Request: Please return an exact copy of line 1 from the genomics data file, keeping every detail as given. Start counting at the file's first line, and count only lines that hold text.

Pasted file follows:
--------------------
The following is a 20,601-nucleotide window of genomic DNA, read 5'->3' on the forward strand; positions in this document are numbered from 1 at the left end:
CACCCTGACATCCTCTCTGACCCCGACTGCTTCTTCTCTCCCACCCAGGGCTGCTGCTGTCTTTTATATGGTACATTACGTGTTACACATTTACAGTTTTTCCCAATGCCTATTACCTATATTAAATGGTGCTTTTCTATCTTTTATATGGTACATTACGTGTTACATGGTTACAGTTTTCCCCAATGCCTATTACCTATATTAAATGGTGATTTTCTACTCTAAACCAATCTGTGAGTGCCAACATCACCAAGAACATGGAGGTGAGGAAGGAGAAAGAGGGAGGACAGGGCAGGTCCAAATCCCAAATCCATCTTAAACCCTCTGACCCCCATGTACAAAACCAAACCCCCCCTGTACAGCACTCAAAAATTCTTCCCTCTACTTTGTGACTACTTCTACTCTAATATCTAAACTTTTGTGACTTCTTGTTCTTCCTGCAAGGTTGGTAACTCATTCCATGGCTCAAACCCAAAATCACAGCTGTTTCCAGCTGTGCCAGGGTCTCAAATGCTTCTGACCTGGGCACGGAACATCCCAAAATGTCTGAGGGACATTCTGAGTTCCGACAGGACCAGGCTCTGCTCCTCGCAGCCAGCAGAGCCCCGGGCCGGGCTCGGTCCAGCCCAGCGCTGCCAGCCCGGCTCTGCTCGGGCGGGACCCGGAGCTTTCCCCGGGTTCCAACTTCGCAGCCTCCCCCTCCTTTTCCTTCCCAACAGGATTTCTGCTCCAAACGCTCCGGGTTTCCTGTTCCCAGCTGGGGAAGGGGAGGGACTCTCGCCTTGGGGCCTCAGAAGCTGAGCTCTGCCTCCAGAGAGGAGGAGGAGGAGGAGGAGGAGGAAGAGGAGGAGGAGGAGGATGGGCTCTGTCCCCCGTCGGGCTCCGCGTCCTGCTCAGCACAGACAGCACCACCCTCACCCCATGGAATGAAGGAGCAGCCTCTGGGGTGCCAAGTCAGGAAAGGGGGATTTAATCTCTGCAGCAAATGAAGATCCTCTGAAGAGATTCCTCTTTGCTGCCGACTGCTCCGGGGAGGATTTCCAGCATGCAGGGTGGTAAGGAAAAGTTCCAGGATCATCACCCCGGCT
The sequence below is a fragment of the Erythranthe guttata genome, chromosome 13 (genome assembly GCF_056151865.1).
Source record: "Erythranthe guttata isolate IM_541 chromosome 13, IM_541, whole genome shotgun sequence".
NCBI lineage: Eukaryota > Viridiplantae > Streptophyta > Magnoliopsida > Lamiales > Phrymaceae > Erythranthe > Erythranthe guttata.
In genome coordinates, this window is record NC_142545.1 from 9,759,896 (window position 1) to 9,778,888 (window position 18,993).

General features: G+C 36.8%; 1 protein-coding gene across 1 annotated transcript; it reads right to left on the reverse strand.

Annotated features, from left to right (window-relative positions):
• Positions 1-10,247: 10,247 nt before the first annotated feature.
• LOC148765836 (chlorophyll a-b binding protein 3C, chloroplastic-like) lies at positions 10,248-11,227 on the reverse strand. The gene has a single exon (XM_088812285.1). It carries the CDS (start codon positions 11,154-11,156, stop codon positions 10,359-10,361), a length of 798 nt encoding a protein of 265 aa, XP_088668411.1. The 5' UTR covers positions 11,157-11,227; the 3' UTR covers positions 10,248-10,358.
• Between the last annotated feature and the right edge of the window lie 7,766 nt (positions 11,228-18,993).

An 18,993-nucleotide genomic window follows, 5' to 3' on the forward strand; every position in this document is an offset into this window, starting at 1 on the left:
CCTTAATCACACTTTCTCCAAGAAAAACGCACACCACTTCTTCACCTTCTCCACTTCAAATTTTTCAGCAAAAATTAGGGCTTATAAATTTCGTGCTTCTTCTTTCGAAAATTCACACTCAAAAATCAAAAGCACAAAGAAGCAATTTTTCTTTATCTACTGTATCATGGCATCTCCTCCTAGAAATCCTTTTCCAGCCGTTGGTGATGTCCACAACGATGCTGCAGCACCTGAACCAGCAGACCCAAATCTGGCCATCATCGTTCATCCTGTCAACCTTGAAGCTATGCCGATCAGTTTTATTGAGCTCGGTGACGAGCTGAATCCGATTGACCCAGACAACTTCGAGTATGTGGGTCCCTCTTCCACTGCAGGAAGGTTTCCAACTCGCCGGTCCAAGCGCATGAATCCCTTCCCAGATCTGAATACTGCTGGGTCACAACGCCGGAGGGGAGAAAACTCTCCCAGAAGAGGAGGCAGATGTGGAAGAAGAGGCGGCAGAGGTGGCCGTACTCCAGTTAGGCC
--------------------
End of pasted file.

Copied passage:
The following is a 20,601-nucleotide window of genomic DNA, read 5'->3' on the forward strand; positions in this document are numbered from 1 at the left end: